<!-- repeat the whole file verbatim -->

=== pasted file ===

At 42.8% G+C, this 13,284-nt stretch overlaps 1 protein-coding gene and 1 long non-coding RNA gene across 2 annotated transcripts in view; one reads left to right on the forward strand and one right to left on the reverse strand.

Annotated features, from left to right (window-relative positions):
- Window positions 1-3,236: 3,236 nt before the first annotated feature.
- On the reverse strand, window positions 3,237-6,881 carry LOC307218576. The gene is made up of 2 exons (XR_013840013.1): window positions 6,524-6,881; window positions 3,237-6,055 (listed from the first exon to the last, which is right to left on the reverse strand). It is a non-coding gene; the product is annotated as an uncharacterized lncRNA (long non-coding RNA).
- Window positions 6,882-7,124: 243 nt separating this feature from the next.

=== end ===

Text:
At 42.8% G+C, this 13,284-nt stretch overlaps 1 protein-coding gene and 1 long non-coding RNA gene across 2 annotated transcripts in view; one reads left to right on the forward strand and one right to left on the reverse strand.

Annotated features, from left to right (window-relative positions):
- Window positions 1-3,236: 3,236 nt before the first annotated feature.
- On the reverse strand, window positions 3,237-6,881 carry LOC307218576. The gene is made up of 2 exons (XR_013840013.1): window positions 6,524-6,881; window positions 3,237-6,055 (listed from the first exon to the last, which is right to left on the reverse strand). It is a non-coding gene; the product is annotated as an uncharacterized lncRNA (long non-coding RNA).
- Window positions 6,882-7,124: 243 nt separating this feature from the next.